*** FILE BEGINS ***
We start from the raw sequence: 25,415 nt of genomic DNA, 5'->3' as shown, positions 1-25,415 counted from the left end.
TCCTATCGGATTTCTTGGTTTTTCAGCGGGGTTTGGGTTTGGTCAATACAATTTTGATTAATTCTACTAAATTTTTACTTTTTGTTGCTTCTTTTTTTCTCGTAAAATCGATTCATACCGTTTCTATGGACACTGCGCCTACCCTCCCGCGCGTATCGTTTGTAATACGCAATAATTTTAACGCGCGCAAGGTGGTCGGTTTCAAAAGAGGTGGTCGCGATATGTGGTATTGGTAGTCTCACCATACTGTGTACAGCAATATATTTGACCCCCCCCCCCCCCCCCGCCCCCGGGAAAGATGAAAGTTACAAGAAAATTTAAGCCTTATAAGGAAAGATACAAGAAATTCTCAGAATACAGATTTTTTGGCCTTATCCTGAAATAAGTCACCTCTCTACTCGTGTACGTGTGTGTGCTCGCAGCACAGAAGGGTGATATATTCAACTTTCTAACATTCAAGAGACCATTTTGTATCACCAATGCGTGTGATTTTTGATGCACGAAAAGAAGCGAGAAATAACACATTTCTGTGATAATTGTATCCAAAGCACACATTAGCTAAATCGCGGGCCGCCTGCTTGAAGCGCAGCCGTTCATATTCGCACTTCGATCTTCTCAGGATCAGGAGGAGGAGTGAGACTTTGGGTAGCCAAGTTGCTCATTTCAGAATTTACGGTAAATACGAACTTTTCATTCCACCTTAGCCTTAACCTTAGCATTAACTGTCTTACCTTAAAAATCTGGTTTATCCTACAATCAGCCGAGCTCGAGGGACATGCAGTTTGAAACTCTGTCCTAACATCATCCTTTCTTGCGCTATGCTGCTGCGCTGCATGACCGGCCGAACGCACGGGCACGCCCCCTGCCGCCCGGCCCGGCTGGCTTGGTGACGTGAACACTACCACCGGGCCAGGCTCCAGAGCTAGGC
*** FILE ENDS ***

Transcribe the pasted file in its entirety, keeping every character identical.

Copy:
We start from the raw sequence: 25,415 nt of genomic DNA, 5'->3' as shown, positions 1-25,415 counted from the left end.
TCCTATCGGATTTCTTGGTTTTTCAGCGGGGTTTGGGTTTGGTCAATACAATTTTGATTAATTCTACTAAATTTTTACTTTTTGTTGCTTCTTTTTTTCTCGTAAAATCGATTCATACCGTTTCTATGGACACTGCGCCTACCCTCCCGCGCGTATCGTTTGTAATACGCAATAATTTTAACGCGCGCAAGGTGGTCGGTTTCAAAAGAGGTGGTCGCGATATGTGGTATTGGTAGTCTCACCATACTGTGTACAGCAATATATTTGACCCCCCCCCCCCCCCCCGCCCCCGGGAAAGATGAAAGTTACAAGAAAATTTAAGCCTTATAAGGAAAGATACAAGAAATTCTCAGAATACAGATTTTTTGGCCTTATCCTGAAATAAGTCACCTCTCTACTCGTGTACGTGTGTGTGCTCGCAGCACAGAAGGGTGATATATTCAACTTTCTAACATTCAAGAGACCATTTTGTATCACCAATGCGTGTGATTTTTGATGCACGAAAAGAAGCGAGAAATAACACATTTCTGTGATAATTGTATCCAAAGCACACATTAGCTAAATCGCGGGCCGCCTGCTTGAAGCGCAGCCGTTCATATTCGCACTTCGATCTTCTCAGGATCAGGAGGAGGAGTGAGACTTTGGGTAGCCAAGTTGCTCATTTCAGAATTTACGGTAAATACGAACTTTTCATTCCACCTTAGCCTTAACCTTAGCATTAACTGTCTTACCTTAAAAATCTGGTTTATCCTACAATCAGCCGAGCTCGAGGGACATGCAGTTTGAAACTCTGTCCTAACATCATCCTTTCTTGCGCTATGCTGCTGCGCTGCATGACCGGCCGAACGCACGGGCACGCCCCCTGCCGCCCGGCCCGGCTGGCTTGGTGACGTGAACACTACCACCGGGCCAGGCTCCAGAGCTAGGC